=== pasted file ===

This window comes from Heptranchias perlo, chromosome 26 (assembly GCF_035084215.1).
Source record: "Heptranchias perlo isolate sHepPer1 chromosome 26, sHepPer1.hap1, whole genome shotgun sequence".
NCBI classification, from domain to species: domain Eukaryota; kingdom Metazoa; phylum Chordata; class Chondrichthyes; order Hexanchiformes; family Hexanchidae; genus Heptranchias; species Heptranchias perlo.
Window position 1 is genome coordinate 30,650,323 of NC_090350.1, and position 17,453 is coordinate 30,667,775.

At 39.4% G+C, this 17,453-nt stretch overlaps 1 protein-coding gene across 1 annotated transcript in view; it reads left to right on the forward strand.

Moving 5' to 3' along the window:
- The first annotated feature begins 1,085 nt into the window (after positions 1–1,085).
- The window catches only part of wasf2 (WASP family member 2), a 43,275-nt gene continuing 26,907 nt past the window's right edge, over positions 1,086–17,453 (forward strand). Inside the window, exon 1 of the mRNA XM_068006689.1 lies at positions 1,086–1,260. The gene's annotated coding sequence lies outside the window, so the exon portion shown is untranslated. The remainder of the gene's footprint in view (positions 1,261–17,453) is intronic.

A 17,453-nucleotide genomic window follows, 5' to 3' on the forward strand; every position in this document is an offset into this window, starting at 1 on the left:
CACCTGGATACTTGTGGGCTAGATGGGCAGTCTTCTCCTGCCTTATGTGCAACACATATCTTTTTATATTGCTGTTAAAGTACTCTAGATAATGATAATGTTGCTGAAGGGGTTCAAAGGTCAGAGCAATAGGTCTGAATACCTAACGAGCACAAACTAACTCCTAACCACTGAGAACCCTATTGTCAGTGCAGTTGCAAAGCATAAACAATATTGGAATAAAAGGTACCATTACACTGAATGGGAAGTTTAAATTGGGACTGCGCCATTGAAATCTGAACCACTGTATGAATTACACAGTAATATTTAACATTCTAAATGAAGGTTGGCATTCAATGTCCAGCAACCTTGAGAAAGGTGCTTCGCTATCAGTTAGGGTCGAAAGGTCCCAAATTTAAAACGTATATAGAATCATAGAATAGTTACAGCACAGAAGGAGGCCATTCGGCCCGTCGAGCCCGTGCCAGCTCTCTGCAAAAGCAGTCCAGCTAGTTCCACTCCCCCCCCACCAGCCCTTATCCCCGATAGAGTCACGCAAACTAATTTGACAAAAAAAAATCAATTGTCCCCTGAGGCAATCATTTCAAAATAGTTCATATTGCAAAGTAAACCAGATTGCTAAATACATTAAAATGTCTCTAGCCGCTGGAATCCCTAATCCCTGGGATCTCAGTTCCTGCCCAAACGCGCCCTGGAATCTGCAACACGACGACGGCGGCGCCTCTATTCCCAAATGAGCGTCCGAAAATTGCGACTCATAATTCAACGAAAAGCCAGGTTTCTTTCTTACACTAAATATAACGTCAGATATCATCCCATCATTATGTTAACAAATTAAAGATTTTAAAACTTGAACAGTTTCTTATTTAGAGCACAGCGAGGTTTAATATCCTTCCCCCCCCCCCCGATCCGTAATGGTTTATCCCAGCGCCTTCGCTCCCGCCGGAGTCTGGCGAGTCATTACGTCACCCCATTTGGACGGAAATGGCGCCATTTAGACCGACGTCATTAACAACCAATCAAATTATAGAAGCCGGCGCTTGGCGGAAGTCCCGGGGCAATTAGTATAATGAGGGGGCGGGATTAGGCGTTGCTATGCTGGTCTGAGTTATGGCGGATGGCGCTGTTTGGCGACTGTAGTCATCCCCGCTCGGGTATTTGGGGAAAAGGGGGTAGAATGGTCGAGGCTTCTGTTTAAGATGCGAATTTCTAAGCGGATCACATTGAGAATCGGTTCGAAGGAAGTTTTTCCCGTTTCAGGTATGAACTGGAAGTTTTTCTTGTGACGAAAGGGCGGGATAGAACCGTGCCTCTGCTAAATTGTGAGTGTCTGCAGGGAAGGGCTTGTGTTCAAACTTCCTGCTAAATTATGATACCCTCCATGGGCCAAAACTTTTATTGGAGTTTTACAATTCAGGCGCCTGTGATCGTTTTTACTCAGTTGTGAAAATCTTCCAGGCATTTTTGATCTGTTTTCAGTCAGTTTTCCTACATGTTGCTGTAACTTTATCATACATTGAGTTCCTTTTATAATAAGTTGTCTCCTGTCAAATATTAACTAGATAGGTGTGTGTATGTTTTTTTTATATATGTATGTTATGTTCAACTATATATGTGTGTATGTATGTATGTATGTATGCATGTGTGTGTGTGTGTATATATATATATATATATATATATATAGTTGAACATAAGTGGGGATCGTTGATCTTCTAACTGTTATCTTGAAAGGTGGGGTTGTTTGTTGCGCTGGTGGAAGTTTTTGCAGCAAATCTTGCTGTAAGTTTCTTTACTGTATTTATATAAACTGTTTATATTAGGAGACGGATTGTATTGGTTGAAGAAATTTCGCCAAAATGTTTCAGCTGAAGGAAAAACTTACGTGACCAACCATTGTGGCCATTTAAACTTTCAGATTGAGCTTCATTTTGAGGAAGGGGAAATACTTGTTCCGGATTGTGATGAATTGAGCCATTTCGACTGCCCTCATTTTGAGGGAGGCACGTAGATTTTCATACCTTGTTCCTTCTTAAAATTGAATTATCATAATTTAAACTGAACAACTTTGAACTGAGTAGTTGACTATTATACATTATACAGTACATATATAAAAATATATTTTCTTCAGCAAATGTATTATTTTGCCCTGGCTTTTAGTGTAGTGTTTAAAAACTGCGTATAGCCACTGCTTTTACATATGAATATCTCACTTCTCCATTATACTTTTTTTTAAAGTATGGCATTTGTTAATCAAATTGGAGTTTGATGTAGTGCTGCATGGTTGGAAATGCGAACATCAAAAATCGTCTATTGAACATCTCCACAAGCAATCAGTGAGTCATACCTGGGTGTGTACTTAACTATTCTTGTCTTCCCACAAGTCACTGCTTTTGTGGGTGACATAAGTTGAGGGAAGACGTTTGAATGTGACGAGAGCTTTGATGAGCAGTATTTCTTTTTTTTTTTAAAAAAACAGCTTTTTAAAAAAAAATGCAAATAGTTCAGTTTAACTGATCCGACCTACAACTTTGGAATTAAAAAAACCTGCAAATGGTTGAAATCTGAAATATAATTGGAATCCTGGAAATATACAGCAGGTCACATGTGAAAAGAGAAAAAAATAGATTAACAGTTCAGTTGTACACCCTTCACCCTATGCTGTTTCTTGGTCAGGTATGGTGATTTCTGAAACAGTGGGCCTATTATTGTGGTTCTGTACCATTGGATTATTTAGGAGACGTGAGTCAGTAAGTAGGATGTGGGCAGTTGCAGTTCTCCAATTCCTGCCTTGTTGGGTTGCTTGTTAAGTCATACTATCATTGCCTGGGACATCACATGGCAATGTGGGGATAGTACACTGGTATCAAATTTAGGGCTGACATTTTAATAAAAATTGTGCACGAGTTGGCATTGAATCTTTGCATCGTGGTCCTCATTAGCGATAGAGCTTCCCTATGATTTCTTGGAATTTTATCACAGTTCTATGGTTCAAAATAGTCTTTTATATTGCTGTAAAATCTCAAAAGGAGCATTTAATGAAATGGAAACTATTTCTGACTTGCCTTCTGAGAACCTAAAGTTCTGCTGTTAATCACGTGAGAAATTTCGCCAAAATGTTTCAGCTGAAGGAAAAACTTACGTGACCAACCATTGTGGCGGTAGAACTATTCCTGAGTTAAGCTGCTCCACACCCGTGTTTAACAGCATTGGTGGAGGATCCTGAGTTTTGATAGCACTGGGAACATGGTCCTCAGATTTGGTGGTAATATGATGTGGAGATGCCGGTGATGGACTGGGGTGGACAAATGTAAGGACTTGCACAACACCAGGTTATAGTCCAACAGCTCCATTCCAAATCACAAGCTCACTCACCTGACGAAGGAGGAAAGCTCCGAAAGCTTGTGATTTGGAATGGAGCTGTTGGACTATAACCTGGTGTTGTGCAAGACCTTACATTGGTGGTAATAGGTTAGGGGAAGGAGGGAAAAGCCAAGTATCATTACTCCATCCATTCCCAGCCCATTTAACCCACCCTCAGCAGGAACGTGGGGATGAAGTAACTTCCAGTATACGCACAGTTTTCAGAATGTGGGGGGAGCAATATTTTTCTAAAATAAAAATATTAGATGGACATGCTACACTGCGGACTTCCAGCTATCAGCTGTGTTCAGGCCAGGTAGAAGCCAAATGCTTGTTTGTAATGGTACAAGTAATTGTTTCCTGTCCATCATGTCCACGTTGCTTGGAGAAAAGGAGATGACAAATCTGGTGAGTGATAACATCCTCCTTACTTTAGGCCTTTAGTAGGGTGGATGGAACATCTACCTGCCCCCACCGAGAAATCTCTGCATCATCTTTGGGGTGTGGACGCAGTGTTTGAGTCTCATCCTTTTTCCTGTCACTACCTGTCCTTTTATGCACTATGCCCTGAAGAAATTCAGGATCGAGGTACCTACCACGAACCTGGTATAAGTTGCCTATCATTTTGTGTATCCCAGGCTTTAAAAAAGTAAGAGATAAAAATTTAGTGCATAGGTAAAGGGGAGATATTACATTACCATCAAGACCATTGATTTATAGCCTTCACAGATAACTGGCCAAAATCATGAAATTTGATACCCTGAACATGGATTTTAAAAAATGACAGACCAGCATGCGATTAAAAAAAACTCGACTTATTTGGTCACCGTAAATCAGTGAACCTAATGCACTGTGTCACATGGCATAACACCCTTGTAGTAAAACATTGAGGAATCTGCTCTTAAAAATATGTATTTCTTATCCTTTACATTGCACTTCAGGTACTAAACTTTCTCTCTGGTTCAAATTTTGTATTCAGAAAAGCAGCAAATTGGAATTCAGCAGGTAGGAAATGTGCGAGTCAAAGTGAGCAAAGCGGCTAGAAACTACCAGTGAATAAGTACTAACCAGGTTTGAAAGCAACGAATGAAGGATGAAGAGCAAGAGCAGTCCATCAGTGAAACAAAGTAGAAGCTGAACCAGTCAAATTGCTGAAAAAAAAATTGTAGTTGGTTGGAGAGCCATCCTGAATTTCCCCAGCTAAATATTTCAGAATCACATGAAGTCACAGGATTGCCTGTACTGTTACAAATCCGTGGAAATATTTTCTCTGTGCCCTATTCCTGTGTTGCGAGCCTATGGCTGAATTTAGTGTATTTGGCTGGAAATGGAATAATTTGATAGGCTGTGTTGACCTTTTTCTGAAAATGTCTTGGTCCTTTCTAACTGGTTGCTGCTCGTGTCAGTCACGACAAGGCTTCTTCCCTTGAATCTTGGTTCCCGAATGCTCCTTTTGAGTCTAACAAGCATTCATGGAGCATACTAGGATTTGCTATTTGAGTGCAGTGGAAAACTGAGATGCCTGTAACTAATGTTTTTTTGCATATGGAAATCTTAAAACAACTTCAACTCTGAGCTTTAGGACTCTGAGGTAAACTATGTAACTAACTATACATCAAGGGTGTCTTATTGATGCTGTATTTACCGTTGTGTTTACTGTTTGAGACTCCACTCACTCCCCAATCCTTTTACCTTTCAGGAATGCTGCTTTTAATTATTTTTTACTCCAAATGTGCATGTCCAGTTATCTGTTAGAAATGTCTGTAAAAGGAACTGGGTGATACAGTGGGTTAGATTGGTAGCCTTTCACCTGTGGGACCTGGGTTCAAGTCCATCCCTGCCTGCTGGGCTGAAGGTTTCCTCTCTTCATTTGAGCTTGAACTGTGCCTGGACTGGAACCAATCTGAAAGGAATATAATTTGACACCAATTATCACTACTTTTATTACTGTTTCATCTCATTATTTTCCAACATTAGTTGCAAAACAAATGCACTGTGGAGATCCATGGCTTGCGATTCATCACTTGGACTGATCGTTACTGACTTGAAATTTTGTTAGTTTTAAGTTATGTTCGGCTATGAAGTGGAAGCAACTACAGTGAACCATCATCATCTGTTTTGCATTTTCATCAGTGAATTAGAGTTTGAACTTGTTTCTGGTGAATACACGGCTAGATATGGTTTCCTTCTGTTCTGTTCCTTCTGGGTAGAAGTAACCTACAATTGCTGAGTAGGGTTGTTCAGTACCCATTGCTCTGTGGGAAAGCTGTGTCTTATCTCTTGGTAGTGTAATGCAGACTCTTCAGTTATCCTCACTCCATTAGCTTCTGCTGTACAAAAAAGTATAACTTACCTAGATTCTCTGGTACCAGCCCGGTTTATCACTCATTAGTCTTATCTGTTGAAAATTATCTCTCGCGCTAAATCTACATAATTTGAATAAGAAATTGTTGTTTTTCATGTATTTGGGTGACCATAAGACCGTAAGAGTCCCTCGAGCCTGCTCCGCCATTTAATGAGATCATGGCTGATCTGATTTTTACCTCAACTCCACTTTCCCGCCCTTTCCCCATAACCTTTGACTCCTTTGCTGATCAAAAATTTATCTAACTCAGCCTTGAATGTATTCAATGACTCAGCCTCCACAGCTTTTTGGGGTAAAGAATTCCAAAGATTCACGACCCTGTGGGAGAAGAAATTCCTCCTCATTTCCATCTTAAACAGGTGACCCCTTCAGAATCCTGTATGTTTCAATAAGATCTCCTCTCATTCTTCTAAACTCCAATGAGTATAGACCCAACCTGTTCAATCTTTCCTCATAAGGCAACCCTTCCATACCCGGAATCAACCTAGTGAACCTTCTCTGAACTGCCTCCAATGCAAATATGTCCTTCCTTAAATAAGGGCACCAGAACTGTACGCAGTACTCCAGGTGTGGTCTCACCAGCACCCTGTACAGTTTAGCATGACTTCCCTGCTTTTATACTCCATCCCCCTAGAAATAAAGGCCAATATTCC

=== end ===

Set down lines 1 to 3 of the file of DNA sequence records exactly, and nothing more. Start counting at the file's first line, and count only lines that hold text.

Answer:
This window comes from Heptranchias perlo, chromosome 26 (assembly GCF_035084215.1).
Source record: "Heptranchias perlo isolate sHepPer1 chromosome 26, sHepPer1.hap1, whole genome shotgun sequence".
NCBI classification, from domain to species: domain Eukaryota; kingdom Metazoa; phylum Chordata; class Chondrichthyes; order Hexanchiformes; family Hexanchidae; genus Heptranchias; species Heptranchias perlo.